It's time the media stopped swamping us with juvenile junk, says David Thomas. Then we might pay some attention
We all love a repentant sinner, so perhaps we should thank the Lord that Danny Cohen, head of BBC1, has finally noticed that a few people in this country – 22.4m of us, in fact – are over the age of 50.
And since this generation is rather more likely to be sitting in front of the TV of an evening than the young, who either consume TV online or are off doing all the disgusting things that young people like to do, that means the average age of a BBC1 viewer is also 50. And so, Cohen told an audience at last month’s Edinburgh International Television Festival, “It would be good to reflect that back to people.”
Well, that’s really very decent of you, Danny. And it’s quite a transformation, for Danny Cohen is very much your classic TV executive. He is 37 years old and has spent his entire career chasing after the elusive youth audience by which TV programme makers, film studios and advertising agencies are obsessed to the point of derangement.
His commissions, first at youth-oriented E4 and then at, er, youth-oriented BBC3 have included some groundbreaking (albeit juvenile) drama, such as Skins and The Inbetweeners, and some rather less impressive material including Freaky Eaters and Snog, Marry, Avoid. You’ve got to wonder whether Danny Cohen can possibly have the first idea what the over-50s actually want.
One could say the same about Hollywood movie-makers. They have become trapped by the myth that only young people go to the pictures. As a consequence, the quality of mainstream films is heading towards an all-time low as one computer effects-laden comic strip spin-off follows another. That, of course, creates a self-fulfilling prophecy, since no one with an IQ larger than his or her shoe-size would want to watch such rubbish. So grown-ups stay away. And the execs say, “Told you so.”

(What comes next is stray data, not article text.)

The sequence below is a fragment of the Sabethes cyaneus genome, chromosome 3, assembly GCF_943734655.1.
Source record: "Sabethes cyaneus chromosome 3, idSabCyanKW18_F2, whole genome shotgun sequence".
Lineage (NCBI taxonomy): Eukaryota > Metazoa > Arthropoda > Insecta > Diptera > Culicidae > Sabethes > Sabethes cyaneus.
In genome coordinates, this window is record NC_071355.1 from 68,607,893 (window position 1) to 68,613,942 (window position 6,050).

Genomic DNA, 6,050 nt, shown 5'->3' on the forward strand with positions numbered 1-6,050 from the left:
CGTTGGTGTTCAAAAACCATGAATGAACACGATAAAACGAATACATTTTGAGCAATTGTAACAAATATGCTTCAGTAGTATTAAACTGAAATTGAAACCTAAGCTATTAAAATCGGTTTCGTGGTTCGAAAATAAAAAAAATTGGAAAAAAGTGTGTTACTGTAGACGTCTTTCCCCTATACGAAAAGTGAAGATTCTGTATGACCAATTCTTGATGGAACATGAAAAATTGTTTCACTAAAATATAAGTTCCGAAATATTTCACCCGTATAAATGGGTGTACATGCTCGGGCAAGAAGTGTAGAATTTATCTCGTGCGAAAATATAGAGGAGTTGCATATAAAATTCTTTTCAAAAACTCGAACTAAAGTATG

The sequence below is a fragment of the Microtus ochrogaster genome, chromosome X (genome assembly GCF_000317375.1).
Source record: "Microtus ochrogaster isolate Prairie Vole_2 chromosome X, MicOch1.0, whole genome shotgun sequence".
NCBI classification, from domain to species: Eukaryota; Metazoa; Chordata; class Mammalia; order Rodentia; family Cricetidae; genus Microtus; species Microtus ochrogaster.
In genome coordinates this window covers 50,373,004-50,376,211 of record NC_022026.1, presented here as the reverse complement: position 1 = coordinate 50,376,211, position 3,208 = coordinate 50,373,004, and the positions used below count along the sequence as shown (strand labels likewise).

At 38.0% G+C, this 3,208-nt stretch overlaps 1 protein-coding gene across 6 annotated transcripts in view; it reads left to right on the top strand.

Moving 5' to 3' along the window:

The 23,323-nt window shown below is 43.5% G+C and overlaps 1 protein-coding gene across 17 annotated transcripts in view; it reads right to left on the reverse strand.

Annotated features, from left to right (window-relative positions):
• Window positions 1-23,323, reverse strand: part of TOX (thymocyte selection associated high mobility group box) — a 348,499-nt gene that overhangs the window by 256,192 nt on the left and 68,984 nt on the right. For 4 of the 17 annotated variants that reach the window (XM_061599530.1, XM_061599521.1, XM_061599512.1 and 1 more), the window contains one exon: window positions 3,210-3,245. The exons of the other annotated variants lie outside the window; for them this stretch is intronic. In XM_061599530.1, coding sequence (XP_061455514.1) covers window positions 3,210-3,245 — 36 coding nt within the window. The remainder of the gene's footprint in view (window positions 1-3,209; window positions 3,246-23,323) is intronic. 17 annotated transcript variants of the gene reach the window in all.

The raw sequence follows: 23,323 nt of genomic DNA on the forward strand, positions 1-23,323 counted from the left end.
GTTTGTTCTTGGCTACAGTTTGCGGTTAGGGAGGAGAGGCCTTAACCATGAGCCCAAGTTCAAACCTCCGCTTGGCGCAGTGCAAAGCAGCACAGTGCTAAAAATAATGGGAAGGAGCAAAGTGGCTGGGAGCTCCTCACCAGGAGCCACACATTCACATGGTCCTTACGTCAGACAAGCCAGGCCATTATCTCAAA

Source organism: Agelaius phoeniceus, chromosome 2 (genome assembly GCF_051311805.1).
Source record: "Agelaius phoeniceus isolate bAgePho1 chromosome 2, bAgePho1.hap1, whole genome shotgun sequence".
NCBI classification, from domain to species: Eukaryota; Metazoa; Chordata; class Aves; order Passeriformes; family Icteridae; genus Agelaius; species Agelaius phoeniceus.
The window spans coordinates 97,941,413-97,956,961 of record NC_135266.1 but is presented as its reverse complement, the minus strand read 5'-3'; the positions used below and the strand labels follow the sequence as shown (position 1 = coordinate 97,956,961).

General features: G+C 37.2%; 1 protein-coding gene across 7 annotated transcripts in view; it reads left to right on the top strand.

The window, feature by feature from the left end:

Of course, this all begs the question: what do the over-50s want? And I have to admit that is as tough a question to answer as the one that defeated Freud: what do women want? And as for women over 50…
But let me speak as a man of 52. I confess that I am beset by a profound contradiction. On the one hand, I want to be seen as a chap who can still keep up with the times. I’ve got fashionable young bands and singers on my iPhone. My Facebook page is busier than Clapham Junction station. My waist size is the same as it was at 30. I haven’t lost my interest in fashion and design. I’m not ready to be a fogey just yet, and I’m not sure I ever will be.
On the other hand, I’ve lived long enough to develop a proper, mature grouchiness about the faddish idiocies of modern politics. I am profoundly uninterested in the kind of trash Danny Cohen used to produce, let alone the absolute vacuity of reality TV such as Big Brother, or any of the micro-celebrities who inhabit that universe.
The cynicism and swearing that too often passes for TV humour strikes me as lazy, juvenile, mean-spirited and, above all, unfunny. (Brilliantly observed, potty-mouthed meanness, as in The Thick of It, is quite another matter.) I find 90 per cent of all club, dance and rap music unlistenable and my idea of attending Glastonbury is to sit on my sofa with a nice glass of wine and a working loo close at hand and watch it on TV.
So how can the Danny Cohens of this world keep me happy? The simple answer is: trust my intelligence. I am of a generation that had a proper education. I’ve been around. I’ve lived through good times and bad. They aren’t great at the moment, but I’m still a mile better off than the average 20-something.
So do me a favour and don’t dumb down your programmes or talk down to me. You may know more about some things than I do, but trust me, I know more about a lot of things than you.
Everyone will have their own checklist, but if you want to know where I’m coming from, Danny boy, go and listen to Blood on the Tracks and Exile on Main Street. Read some Flashman and Elmore Leonard. Go and watch a bit of the West Wing or the new Tinker Tailor Soldier Spy.
Then let’s talk about what you’ve got for me.